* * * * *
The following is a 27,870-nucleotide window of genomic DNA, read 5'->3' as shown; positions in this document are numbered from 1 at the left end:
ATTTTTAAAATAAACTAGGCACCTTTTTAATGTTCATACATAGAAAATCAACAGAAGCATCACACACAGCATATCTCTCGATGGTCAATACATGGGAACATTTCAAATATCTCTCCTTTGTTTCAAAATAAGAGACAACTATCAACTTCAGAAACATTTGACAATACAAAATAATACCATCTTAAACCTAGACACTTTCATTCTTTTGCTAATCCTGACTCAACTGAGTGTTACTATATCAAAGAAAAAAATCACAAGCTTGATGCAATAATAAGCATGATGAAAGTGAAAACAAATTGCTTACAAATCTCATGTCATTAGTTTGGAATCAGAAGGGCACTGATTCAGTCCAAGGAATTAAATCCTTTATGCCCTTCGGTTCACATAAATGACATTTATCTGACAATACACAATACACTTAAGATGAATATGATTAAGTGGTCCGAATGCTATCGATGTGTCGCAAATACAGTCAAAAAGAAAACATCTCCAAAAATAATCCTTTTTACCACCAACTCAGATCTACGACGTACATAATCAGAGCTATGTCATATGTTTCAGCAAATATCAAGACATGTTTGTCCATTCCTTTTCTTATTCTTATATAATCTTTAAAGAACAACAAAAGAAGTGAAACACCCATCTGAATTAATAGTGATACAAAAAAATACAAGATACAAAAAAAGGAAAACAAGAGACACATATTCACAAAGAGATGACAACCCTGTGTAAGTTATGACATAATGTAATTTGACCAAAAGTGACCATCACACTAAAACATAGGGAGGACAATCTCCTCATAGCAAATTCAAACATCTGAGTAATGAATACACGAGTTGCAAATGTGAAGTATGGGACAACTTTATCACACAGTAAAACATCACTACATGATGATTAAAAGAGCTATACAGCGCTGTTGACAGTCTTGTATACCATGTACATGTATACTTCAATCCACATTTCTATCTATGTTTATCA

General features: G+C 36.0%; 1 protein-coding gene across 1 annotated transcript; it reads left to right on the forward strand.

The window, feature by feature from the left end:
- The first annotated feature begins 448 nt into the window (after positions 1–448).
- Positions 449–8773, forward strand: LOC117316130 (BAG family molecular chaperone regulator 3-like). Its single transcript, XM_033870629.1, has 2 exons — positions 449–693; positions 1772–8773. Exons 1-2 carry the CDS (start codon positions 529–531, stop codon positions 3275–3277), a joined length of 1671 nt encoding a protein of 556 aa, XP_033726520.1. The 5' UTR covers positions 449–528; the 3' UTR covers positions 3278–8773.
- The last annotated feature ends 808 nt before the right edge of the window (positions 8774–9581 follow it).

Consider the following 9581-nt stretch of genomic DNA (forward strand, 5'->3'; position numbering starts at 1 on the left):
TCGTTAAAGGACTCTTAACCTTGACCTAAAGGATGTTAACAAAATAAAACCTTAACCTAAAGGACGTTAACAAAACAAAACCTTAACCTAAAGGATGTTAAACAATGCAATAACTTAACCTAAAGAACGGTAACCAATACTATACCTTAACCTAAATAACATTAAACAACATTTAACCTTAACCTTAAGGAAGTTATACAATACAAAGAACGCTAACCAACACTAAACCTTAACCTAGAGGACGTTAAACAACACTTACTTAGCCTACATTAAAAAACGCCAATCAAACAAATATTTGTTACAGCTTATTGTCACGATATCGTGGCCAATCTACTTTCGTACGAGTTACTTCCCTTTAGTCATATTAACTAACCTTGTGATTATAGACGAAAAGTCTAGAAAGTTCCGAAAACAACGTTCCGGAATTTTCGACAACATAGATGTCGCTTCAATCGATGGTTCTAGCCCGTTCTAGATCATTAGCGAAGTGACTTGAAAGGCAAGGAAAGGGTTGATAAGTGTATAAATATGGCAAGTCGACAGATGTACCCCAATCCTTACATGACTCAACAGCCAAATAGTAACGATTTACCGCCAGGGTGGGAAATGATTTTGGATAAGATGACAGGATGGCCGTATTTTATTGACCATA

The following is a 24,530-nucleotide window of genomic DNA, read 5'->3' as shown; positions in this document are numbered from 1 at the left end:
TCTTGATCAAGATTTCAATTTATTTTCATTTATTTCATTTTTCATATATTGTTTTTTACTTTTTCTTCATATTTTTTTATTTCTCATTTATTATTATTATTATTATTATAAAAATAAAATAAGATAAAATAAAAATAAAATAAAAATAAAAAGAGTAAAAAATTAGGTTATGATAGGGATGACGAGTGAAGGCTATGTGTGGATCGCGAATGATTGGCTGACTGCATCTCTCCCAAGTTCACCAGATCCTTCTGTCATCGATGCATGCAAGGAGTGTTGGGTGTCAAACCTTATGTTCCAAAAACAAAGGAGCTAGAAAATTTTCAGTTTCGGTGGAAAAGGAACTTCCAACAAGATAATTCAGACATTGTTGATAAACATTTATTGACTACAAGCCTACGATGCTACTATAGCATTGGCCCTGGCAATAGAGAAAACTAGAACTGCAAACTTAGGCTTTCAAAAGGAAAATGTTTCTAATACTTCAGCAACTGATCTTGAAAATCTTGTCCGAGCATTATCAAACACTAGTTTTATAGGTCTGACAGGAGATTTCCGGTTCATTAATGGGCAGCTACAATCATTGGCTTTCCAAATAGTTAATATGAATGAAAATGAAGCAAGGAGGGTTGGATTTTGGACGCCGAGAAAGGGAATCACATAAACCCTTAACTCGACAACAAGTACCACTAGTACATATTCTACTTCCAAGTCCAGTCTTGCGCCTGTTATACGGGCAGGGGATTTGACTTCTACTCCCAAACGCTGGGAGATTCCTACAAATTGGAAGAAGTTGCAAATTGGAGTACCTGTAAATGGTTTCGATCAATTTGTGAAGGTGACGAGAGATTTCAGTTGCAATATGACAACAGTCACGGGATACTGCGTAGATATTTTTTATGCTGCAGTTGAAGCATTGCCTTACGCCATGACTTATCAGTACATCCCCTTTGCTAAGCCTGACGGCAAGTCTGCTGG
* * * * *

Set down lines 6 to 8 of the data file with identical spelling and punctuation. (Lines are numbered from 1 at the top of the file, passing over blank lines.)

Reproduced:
- Positions 449–8773, forward strand: LOC117316130 (BAG family molecular chaperone regulator 3-like). Its single transcript, XM_033870629.1, has 2 exons — positions 449–693; positions 1772–8773. Exons 1-2 carry the CDS (start codon positions 529–531, stop codon positions 3275–3277), a joined length of 1671 nt encoding a protein of 556 aa, XP_033726520.1. The 5' UTR covers positions 449–528; the 3' UTR covers positions 3278–8773.
- The last annotated feature ends 808 nt before the right edge of the window (positions 8774–9581 follow it).

Consider the following 9581-nt stretch of genomic DNA (forward strand, 5'->3'; position numbering starts at 1 on the left):